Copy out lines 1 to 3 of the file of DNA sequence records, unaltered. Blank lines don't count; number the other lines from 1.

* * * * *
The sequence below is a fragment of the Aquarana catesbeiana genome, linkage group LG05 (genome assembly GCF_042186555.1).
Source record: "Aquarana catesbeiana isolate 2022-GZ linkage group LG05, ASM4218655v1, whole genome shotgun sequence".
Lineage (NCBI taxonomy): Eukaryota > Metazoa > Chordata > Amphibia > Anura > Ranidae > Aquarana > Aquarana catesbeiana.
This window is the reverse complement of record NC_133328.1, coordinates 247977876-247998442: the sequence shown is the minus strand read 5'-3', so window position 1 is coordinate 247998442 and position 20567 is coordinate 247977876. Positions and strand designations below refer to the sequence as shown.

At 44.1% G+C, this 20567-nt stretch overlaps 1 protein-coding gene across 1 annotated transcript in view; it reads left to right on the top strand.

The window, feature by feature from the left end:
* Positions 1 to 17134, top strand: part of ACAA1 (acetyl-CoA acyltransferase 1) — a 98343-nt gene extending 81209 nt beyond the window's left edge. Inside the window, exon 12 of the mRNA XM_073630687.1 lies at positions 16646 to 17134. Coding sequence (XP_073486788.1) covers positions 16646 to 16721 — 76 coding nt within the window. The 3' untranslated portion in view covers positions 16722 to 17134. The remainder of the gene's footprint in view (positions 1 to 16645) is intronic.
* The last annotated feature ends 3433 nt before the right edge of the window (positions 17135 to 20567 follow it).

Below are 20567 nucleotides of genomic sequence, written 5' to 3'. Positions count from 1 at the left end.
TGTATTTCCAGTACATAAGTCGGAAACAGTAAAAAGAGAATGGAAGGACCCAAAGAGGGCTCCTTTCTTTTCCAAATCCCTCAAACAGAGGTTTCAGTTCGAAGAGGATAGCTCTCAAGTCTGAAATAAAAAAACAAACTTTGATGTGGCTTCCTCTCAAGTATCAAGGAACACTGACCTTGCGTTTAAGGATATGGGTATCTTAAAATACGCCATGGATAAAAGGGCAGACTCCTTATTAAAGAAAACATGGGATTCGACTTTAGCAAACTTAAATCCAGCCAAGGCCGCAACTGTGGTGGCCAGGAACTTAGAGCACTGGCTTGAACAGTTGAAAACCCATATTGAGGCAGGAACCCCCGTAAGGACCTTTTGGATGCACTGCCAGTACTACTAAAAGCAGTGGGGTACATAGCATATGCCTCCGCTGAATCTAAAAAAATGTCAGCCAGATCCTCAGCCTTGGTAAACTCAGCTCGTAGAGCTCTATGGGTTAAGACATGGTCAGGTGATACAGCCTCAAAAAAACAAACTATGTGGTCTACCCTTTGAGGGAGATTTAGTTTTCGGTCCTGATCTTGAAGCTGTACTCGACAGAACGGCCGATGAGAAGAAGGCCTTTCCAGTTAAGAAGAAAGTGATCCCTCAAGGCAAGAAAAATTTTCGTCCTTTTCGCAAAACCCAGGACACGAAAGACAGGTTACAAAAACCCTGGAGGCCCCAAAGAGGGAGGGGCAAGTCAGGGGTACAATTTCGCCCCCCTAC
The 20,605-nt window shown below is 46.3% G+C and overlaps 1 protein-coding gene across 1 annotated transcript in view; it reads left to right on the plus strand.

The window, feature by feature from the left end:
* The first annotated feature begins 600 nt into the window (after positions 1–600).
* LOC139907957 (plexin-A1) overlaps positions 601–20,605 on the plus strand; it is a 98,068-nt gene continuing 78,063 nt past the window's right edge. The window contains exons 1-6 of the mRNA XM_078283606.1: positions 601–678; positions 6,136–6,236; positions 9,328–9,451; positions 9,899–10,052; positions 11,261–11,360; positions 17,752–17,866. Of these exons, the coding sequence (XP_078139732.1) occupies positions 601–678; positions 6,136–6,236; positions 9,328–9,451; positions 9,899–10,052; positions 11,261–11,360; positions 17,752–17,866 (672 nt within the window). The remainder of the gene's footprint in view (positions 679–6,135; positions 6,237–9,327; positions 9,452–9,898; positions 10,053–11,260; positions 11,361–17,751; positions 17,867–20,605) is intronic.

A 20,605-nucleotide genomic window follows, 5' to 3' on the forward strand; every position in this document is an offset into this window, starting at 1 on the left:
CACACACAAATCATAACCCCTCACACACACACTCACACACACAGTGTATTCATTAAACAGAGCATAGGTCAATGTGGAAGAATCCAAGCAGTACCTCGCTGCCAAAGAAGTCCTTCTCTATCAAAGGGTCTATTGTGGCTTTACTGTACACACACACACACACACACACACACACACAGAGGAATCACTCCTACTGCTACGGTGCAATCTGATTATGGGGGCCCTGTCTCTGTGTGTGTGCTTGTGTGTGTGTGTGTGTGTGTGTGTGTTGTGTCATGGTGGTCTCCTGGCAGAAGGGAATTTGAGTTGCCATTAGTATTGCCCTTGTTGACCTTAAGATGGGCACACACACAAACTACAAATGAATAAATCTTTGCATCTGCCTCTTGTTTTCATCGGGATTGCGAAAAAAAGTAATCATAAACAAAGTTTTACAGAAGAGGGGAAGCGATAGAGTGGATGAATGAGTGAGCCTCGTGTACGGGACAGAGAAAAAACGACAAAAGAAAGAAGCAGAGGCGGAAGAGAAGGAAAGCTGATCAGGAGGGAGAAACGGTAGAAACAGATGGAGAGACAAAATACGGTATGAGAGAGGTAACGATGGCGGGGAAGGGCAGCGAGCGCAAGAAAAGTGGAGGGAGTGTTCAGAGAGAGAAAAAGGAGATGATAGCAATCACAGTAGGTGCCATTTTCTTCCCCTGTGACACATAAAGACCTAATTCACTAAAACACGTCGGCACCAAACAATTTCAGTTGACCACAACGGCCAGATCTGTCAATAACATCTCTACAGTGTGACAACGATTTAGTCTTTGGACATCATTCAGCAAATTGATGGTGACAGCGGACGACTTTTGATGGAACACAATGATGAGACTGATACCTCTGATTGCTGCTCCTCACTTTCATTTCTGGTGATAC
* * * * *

The sequence below is a fragment of the Aquarana catesbeiana genome, linkage group LG05 (genome assembly GCF_042186555.1).
Source record: "Aquarana catesbeiana isolate 2022-GZ linkage group LG05, ASM4218655v1, whole genome shotgun sequence".
Lineage (NCBI taxonomy): Eukaryota > Metazoa > Chordata > Amphibia > Anura > Ranidae > Aquarana > Aquarana catesbeiana.